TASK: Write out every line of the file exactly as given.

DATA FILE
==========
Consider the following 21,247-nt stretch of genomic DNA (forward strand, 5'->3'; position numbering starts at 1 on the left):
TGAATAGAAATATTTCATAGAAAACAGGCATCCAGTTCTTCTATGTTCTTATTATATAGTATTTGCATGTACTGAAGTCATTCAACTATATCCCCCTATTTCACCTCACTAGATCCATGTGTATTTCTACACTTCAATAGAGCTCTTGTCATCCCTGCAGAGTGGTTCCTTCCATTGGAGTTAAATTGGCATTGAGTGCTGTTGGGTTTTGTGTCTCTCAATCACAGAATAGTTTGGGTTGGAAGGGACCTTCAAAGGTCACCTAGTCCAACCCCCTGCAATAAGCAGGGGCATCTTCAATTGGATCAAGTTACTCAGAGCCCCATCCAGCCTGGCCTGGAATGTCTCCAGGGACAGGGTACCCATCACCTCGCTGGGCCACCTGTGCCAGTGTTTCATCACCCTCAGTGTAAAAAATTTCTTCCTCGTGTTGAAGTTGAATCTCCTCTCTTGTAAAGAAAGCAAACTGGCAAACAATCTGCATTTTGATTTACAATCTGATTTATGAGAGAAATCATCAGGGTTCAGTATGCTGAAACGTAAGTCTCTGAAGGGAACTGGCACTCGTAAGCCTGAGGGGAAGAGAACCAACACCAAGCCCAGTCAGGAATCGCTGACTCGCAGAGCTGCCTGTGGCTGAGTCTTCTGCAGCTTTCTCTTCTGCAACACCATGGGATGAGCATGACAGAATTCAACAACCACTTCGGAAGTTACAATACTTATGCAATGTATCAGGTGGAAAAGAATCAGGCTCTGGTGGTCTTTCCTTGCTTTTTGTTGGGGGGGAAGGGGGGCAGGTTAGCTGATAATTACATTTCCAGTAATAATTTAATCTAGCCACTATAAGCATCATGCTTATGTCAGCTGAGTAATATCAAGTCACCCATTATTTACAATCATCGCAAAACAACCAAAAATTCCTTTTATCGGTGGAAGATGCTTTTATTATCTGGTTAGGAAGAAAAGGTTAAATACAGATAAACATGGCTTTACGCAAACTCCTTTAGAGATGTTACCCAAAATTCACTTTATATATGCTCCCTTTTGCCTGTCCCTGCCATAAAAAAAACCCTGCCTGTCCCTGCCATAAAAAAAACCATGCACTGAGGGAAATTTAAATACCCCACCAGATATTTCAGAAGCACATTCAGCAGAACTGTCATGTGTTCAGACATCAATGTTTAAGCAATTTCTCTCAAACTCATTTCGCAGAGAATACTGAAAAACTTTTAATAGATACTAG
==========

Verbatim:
Consider the following 21,247-nt stretch of genomic DNA (forward strand, 5'->3'; position numbering starts at 1 on the left):
TGAATAGAAATATTTCATAGAAAACAGGCATCCAGTTCTTCTATGTTCTTATTATATAGTATTTGCATGTACTGAAGTCATTCAACTATATCCCCCTATTTCACCTCACTAGATCCATGTGTATTTCTACACTTCAATAGAGCTCTTGTCATCCCTGCAGAGTGGTTCCTTCCATTGGAGTTAAATTGGCATTGAGTGCTGTTGGGTTTTGTGTCTCTCAATCACAGAATAGTTTGGGTTGGAAGGGACCTTCAAAGGTCACCTAGTCCAACCCCCTGCAATAAGCAGGGGCATCTTCAATTGGATCAAGTTACTCAGAGCCCCATCCAGCCTGGCCTGGAATGTCTCCAGGGACAGGGTACCCATCACCTCGCTGGGCCACCTGTGCCAGTGTTTCATCACCCTCAGTGTAAAAAATTTCTTCCTCGTGTTGAAGTTGAATCTCCTCTCTTGTAAAGAAAGCAAACTGGCAAACAATCTGCATTTTGATTTACAATCTGATTTATGAGAGAAATCATCAGGGTTCAGTATGCTGAAACGTAAGTCTCTGAAGGGAACTGGCACTCGTAAGCCTGAGGGGAAGAGAACCAACACCAAGCCCAGTCAGGAATCGCTGACTCGCAGAGCTGCCTGTGGCTGAGTCTTCTGCAGCTTTCTCTTCTGCAACACCATGGGATGAGCATGACAGAATTCAACAACCACTTCGGAAGTTACAATACTTATGCAATGTATCAGGTGGAAAAGAATCAGGCTCTGGTGGTCTTTCCTTGCTTTTTGTTGGGGGGGAAGGGGGGCAGGTTAGCTGATAATTACATTTCCAGTAATAATTTAATCTAGCCACTATAAGCATCATGCTTATGTCAGCTGAGTAATATCAAGTCACCCATTATTTACAATCATCGCAAAACAACCAAAAATTCCTTTTATCGGTGGAAGATGCTTTTATTATCTGGTTAGGAAGAAAAGGTTAAATACAGATAAACATGGCTTTACGCAAACTCCTTTAGAGATGTTACCCAAAATTCACTTTATATATGCTCCCTTTTGCCTGTCCCTGCCATAAAAAAAACCCTGCCTGTCCCTGCCATAAAAAAAACCATGCACTGAGGGAAATTTAAATACCCCACCAGATATTTCAGAAGCACATTCAGCAGAACTGTCATGTGTTCAGACATCAATGTTTAAGCAATTTCTCTCAAACTCATTTCGCAGAGAATACTGAAAAACTTTTAATAGATACTAG